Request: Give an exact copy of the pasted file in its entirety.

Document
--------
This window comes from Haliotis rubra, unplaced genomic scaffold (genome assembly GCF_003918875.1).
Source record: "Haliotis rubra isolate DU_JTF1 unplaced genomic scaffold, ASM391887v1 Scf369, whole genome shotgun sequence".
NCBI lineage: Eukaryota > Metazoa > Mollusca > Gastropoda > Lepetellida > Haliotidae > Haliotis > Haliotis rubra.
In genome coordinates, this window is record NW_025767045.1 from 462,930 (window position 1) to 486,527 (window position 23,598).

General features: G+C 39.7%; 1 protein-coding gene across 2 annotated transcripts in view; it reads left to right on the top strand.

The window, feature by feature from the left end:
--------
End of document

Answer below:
This window comes from Haliotis rubra, unplaced genomic scaffold (genome assembly GCF_003918875.1).
Source record: "Haliotis rubra isolate DU_JTF1 unplaced genomic scaffold, ASM391887v1 Scf369, whole genome shotgun sequence".
NCBI lineage: Eukaryota > Metazoa > Mollusca > Gastropoda > Lepetellida > Haliotidae > Haliotis > Haliotis rubra.
In genome coordinates, this window is record NW_025767045.1 from 462,930 (window position 1) to 486,527 (window position 23,598).

General features: G+C 39.7%; 1 protein-coding gene across 2 annotated transcripts in view; it reads left to right on the top strand.

The window, feature by feature from the left end: